Cold packs, also called ice packs or gel packs, are enclosed sacs of ice or refrigerant used to maintain temperature of a surface or packaged item.
The endothermic reaction of a cold pack results in its absorption of nearby warmth. Cold packs consist of a pliable pouch, often nylon, polyurethane or latex, withholding a chilled refrigerant. Reusable cold packs with a hard plastic, non-pliable shell are produced as well.
In reusable cold packs the refrigerant is usually a freezable gel of silica gel, hydroxyethel cellulose or polymer. Also included can be preservatives to prevent bacteria growth and water to aid freezing. Some cold packs elect to use ice cubes for every application, rather than a packaged refrigerant. Instant cold packs are fashioned of two chambers with a smaller bag inside the larger pack: one containing water and the other with ammonium nitrate or ammonium chloride. When an instant cold pack is squeezed the inner pouch is ruptured, mixing the agents and causing a chemical endothermic reaction. Makeshift cold packs can be made of ice and a sandwich bag.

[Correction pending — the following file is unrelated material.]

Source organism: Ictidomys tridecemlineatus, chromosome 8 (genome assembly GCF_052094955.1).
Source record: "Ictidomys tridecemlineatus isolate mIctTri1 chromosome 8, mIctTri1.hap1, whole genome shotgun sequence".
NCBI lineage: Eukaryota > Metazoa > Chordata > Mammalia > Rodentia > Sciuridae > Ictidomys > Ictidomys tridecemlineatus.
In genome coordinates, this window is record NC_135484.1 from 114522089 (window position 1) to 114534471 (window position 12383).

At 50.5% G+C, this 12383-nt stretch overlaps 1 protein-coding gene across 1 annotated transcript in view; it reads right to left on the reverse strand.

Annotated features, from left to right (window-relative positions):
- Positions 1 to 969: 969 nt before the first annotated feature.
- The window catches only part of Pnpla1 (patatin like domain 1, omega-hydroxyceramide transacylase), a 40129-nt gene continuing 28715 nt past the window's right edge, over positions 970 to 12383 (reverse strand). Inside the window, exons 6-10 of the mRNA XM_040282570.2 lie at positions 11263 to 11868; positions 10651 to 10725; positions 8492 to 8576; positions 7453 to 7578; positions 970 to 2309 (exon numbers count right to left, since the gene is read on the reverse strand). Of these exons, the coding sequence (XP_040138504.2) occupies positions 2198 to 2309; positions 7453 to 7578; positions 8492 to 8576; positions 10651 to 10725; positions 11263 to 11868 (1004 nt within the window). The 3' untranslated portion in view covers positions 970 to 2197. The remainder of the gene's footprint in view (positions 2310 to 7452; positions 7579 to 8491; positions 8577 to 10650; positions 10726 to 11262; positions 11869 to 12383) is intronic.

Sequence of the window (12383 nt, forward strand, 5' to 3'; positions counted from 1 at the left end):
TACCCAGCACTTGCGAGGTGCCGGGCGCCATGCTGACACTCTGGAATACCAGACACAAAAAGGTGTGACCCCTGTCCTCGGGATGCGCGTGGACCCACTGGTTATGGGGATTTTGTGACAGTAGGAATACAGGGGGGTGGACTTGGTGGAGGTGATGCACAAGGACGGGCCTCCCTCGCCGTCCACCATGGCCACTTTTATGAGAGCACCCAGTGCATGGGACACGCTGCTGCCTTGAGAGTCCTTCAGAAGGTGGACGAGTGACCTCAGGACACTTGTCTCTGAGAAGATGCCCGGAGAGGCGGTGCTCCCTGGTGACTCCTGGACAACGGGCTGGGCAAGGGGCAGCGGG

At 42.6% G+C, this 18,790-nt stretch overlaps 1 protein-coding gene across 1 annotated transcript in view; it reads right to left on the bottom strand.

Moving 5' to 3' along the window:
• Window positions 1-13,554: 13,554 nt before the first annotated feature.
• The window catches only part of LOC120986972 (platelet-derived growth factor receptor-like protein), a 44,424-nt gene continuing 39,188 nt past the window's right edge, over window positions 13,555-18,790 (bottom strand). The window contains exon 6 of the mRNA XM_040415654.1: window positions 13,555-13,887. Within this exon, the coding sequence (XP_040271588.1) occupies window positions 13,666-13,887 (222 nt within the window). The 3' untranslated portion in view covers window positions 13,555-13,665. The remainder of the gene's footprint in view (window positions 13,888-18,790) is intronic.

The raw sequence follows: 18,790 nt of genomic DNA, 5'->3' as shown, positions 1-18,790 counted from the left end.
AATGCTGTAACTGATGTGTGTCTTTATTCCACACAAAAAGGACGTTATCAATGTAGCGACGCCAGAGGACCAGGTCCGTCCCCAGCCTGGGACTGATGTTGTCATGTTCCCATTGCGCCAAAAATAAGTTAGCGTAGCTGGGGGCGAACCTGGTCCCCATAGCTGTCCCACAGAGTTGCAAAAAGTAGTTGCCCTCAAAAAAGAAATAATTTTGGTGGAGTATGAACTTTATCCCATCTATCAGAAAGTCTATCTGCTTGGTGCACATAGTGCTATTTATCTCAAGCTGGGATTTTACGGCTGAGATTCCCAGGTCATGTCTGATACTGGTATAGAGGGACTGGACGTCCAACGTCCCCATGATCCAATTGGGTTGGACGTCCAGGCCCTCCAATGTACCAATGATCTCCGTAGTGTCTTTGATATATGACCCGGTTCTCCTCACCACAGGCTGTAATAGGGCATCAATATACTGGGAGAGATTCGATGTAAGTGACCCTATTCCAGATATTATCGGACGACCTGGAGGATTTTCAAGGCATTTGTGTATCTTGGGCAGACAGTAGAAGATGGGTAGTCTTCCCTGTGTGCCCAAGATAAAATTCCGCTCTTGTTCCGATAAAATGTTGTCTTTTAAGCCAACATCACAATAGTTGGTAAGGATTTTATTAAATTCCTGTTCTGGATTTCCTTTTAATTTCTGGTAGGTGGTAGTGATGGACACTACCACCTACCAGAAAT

The urgency of cold pack use dictates which cold pack to utilize. Instant cold packs are typically found in first-aid kits for emergency use to reduce pain and swelling. Due to its chemical composition they are not used to keep food cold. To alleviate anticipated discomfort reusable cold packs can be prepared, and due to its non-toxic contents are also suitable for food preservation.